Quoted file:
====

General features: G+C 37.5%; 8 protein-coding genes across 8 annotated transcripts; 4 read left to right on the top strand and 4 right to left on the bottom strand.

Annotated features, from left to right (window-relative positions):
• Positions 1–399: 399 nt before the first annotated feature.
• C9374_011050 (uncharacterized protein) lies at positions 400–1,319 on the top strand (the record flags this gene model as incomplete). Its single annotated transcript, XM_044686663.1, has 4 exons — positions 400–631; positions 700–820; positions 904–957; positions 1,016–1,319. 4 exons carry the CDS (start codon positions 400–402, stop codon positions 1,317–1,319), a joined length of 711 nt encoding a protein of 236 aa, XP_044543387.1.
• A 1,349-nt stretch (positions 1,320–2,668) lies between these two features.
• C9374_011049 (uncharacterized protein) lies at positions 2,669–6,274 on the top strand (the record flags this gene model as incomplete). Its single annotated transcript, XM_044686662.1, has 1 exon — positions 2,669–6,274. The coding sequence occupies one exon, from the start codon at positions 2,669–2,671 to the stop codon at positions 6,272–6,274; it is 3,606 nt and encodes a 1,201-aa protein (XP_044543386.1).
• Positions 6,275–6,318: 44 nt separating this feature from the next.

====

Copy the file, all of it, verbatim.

General features: G+C 37.5%; 8 protein-coding genes across 8 annotated transcripts; 4 read left to right on the top strand and 4 right to left on the bottom strand.

Annotated features, from left to right (window-relative positions):
• Positions 1–399: 399 nt before the first annotated feature.
• C9374_011050 (uncharacterized protein) lies at positions 400–1,319 on the top strand (the record flags this gene model as incomplete). Its single annotated transcript, XM_044686663.1, has 4 exons — positions 400–631; positions 700–820; positions 904–957; positions 1,016–1,319. 4 exons carry the CDS (start codon positions 400–402, stop codon positions 1,317–1,319), a joined length of 711 nt encoding a protein of 236 aa, XP_044543387.1.
• A 1,349-nt stretch (positions 1,320–2,668) lies between these two features.
• C9374_011049 (uncharacterized protein) lies at positions 2,669–6,274 on the top strand (the record flags this gene model as incomplete). Its single annotated transcript, XM_044686662.1, has 1 exon — positions 2,669–6,274. The coding sequence occupies one exon, from the start codon at positions 2,669–2,671 to the stop codon at positions 6,272–6,274; it is 3,606 nt and encodes a 1,201-aa protein (XP_044543386.1).
• Positions 6,275–6,318: 44 nt separating this feature from the next.